Penetration testing is one of the essential elements needed to gain insight into your current cybersecurity posture. It enables you to identify how you may be susceptible to unknown weaknesses that external parties may be able to exploit. Making the decision to have a penetration test done to your network is a great first step. Understanding what having the test done will show you, is one step further.
A penetration test is the best representation of how your network appears to potential attackers. These tests simulate a real network attack using the security shortcomings (if there are any) that are currently present in your systems. A penetration test is a 5-step process that involves reconnaissance, enumeration, vulnerability analysis, exploitation, and reporting. Following this, testers are able to document the steps taken to access the system and provide real insight on how the network appears to potential hackers.
First of all, it’s important to know that penetration tests and vulnerability assessments are not the same. Your final report on your penetration test should include a narrative of how the penetration testers, also known as an ethical hacker, executed the testing, detailing how vulnerabilities were identified and exploited.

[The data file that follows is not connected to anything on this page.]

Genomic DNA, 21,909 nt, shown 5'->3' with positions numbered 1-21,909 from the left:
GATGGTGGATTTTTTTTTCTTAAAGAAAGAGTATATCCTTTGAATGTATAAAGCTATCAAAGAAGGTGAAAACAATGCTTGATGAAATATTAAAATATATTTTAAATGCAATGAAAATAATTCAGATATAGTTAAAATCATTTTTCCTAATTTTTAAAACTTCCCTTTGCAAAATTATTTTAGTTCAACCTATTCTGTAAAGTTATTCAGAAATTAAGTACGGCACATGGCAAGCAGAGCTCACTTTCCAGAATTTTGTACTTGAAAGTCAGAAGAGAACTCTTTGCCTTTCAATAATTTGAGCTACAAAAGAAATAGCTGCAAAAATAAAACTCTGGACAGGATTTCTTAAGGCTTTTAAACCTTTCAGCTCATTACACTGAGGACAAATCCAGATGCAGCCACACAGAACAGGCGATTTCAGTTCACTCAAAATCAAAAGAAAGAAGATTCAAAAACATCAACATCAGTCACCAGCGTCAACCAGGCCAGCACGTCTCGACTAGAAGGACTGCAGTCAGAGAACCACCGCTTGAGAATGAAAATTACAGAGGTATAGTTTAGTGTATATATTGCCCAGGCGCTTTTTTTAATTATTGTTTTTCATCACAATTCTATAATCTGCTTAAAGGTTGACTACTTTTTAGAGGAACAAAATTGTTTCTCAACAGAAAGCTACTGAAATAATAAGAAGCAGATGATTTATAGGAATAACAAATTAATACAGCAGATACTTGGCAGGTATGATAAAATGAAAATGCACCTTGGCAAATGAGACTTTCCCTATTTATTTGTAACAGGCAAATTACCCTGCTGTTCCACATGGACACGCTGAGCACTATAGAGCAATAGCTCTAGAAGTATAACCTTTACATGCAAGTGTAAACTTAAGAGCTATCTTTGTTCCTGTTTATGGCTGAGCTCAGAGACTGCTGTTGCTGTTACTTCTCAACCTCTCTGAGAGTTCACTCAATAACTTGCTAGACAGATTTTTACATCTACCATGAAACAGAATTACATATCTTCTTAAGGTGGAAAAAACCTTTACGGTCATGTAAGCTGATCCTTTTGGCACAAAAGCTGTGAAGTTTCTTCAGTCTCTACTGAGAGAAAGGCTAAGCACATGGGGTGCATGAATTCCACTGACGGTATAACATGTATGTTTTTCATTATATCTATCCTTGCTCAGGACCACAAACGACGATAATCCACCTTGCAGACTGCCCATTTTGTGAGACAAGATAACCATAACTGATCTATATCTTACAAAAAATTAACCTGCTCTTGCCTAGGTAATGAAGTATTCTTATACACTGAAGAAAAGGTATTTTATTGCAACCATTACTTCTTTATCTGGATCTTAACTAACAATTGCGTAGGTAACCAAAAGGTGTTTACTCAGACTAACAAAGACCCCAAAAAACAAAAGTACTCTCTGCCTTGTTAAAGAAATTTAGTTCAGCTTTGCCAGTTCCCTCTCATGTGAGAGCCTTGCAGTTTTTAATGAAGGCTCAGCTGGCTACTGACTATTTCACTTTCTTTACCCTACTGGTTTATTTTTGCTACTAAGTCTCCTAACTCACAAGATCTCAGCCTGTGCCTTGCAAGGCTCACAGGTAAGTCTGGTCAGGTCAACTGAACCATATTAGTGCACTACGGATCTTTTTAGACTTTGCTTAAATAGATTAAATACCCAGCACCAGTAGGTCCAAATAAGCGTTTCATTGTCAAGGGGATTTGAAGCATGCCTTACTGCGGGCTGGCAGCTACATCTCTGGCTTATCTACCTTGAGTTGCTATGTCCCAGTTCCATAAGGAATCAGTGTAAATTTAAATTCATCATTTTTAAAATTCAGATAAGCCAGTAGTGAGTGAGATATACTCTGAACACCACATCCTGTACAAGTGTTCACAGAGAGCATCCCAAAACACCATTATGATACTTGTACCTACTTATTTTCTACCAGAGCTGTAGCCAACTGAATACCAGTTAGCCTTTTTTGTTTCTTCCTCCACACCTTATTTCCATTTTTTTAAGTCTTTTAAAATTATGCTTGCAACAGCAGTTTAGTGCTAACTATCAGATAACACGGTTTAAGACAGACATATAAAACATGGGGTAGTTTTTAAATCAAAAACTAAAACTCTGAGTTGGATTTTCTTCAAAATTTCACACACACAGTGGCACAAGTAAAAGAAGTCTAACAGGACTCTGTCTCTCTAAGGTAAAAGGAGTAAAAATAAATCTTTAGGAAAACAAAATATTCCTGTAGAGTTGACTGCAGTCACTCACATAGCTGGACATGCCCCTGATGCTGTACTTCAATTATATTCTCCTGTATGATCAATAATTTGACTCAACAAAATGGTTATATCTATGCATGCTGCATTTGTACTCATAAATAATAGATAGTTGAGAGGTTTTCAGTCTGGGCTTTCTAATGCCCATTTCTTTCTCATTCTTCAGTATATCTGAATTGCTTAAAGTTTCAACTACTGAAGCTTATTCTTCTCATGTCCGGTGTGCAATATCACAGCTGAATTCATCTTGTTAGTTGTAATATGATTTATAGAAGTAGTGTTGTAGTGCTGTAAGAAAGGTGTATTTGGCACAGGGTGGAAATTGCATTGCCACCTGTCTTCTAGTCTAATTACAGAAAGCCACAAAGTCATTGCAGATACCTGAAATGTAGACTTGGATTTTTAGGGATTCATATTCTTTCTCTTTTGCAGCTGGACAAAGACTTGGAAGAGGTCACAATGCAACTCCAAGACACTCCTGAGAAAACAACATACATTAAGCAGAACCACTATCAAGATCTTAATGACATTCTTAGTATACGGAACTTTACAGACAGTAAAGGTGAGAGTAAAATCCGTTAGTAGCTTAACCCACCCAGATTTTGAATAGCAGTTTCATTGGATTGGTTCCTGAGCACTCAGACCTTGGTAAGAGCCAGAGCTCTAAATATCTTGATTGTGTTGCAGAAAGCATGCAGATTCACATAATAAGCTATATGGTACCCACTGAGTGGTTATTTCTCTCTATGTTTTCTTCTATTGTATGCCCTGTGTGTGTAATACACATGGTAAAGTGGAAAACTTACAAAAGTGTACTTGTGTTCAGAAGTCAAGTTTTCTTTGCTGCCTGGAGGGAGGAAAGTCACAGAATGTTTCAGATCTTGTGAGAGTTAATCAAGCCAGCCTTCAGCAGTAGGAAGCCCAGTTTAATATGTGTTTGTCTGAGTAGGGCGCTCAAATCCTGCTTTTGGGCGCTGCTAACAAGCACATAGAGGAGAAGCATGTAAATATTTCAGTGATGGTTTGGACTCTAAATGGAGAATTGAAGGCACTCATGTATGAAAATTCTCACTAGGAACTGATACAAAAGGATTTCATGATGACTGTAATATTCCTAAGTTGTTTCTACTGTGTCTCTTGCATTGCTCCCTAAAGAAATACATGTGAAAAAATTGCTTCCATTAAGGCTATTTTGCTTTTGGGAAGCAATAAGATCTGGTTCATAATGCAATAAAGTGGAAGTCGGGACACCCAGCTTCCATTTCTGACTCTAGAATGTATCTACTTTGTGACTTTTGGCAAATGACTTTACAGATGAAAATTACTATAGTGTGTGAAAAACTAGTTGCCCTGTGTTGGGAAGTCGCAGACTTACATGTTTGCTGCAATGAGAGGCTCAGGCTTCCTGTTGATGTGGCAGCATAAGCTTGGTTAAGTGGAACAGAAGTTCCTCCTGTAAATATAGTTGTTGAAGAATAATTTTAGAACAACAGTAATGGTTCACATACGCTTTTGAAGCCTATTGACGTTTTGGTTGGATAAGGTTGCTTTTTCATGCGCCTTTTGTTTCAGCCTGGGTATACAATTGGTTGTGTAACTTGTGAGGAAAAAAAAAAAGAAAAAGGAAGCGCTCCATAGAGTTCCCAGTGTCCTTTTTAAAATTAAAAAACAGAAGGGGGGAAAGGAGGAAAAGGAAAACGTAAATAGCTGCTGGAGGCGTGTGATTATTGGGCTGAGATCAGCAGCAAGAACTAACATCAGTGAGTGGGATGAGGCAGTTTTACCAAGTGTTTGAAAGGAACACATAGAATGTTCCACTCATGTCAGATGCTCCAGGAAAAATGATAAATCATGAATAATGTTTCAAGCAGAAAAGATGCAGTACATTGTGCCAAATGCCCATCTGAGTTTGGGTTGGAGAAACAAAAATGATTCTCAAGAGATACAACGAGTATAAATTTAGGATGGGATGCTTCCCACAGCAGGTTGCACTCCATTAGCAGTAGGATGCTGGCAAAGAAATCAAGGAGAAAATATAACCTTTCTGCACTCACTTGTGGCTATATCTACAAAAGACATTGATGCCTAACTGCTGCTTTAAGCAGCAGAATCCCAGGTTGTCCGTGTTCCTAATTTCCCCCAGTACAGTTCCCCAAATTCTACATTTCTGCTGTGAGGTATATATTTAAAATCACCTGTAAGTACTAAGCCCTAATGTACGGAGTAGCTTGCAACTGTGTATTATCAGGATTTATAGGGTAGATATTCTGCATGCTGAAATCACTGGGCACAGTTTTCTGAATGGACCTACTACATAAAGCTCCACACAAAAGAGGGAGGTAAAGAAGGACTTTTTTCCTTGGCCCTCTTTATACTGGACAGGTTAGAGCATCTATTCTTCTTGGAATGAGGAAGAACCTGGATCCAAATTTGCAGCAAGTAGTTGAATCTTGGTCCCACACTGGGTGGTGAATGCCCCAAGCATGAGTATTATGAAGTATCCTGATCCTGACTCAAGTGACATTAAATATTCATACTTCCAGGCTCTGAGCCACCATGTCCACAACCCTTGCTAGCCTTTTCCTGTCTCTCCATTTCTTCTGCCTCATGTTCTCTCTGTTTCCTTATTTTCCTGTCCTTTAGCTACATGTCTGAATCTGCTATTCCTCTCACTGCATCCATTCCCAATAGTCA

This is not a report of your vulnerabilities that were identified through automated scans. If you receive a document with hundreds of pages listing patch-based vulnerabilities, that is the results of a vulnerability assessment, not a penetration test. The penetration test could exploit unpatched vulnerabilities, which is one of the goals of the test; however, it should also help you assess your network configuration and setup to determine what information could potentially be exploited. Having a penetration test should be viewed as a great way to engage IT teams to enable them to understand where the network infrastructure can be improved.
This report should not be a sales pitch to purchase more hardware. If you are prudent with updating your technology, it is highly likely that you already have spent money for the proper equipment to secure your IT infrastructure. The penetration testing will ensure that your money was well spent, and your environment has been configured to appropriately leverage that technology. The penetration testing report should also help you to assess whether the penetration points are able to be fixed with the current technology you have in place, and may even result in identifying both long- and short-term solutions to fix the penetrable points.